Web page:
CO and H2 uptake by soil was studied as a diffusion process. A diffusion model was used to determine how the surface fluxes (net deposition velocities) were controlled by in-situ microbial uptake rates and soil gas diffusivity calculated from the 3-phase system (solid, liquid, gas) in the soil. Analytical solutions of the diffusion model assuming vertical uniformity of soil properties showed that physical properties such as air-filled porosity and soil gas diffusivity were more important in the uptake process than in the emission process. To incorporate the distribution of in-situ microbial uptake, we used a 2-layer model incorporating 'a microbiologically inactive layer and an active layer' as suggested from experimental results. By numerical simulation using the 2-layer model, we estimated the effect of several factors on deposition velocities. The variations in soil gas diffusivity due to physical properties, i.e., soil moisture and air-filled porosity, as well as to the depth of the inactive layer and in-situ microbial uptake, were found to be important in controlling deposition velocities. This result shows that the diffusion process in soil is critically important for CO and H2 uptake by soil, at least in soils with higher in-situ uptake rates and/or with large variation in soil moisture. Similar uptake rates and the difference in deposition velocity between CO and H2 may be attributable to differences in CO and H2 molecular diffusivity. The inactive layer is resistant to diffusion and creates uptake limits in CO and H2 by soil. The coupling of high temperature and a thick inactive layer, common in arid soils, markedly lowers net CO deposition velocity. The temperature for maximum uptake of CO changes with depth of the inactive layer.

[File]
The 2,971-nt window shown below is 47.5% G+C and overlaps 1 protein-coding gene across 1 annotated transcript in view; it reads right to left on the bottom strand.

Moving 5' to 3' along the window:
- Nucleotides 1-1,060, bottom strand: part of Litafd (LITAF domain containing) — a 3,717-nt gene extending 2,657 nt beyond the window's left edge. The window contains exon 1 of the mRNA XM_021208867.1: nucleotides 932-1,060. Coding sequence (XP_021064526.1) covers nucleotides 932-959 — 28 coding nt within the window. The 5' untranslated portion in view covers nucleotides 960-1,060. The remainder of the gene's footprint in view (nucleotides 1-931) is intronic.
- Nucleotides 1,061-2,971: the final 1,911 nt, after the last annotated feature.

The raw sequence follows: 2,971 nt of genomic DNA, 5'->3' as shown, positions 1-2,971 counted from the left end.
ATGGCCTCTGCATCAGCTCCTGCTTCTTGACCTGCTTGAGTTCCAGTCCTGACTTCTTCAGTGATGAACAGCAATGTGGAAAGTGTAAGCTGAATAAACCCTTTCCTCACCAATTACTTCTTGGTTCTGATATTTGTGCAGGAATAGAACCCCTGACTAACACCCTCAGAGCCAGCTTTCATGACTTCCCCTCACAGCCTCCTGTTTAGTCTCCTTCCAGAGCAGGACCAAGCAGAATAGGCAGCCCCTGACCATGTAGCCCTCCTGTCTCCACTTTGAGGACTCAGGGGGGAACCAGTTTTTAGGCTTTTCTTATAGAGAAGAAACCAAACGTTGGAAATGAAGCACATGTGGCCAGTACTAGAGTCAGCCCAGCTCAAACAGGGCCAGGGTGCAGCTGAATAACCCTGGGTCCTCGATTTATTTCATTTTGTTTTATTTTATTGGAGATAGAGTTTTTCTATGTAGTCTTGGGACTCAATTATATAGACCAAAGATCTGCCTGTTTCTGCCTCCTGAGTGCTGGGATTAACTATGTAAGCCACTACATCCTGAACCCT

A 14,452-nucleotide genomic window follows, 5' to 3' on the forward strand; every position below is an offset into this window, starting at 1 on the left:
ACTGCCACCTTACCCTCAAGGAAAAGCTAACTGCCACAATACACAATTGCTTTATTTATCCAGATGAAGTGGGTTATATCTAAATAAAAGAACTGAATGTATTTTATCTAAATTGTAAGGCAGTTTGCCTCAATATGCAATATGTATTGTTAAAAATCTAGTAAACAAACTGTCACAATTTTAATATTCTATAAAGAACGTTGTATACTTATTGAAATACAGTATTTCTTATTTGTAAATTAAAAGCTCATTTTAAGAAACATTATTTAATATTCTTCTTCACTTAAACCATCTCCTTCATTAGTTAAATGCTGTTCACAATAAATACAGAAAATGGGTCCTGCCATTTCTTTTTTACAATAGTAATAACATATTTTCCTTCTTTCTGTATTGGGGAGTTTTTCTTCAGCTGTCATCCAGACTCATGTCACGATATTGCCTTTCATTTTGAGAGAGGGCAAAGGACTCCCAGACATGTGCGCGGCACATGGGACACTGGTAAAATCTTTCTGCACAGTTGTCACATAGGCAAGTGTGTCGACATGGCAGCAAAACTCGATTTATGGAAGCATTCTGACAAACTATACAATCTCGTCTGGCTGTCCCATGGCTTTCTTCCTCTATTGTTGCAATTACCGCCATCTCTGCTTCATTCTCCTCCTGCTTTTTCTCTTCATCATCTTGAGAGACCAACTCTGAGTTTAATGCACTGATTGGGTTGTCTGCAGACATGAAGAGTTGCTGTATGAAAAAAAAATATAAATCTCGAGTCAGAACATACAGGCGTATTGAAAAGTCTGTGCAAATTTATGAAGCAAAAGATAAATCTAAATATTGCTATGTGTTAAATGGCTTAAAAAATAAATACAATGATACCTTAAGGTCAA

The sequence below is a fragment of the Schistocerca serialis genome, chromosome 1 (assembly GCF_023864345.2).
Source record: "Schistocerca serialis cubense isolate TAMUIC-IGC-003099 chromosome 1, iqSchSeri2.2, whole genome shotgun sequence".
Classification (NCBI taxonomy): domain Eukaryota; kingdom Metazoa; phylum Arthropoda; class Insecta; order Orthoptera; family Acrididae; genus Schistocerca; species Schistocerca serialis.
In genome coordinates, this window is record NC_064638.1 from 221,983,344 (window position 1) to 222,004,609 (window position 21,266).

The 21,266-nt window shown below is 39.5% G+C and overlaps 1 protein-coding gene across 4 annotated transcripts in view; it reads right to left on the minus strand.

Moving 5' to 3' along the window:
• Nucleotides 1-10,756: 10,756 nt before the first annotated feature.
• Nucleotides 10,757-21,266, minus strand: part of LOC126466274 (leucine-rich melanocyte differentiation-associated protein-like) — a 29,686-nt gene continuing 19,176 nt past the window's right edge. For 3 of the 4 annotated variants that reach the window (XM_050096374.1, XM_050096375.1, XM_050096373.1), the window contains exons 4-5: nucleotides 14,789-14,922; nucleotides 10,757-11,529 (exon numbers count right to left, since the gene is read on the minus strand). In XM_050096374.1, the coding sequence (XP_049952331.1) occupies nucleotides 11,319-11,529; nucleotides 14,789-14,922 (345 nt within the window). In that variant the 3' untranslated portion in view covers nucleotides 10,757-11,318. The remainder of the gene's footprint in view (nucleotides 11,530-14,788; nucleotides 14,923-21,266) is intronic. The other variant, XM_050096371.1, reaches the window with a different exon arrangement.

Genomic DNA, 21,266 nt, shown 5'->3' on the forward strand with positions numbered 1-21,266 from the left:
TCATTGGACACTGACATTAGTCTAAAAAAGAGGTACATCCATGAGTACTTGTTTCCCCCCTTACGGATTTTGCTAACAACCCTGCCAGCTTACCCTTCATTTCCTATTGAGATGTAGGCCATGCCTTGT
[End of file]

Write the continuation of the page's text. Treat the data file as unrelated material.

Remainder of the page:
|Tellus, Series B: Chemical and Physical Meteorology
|Published - 2000 7月
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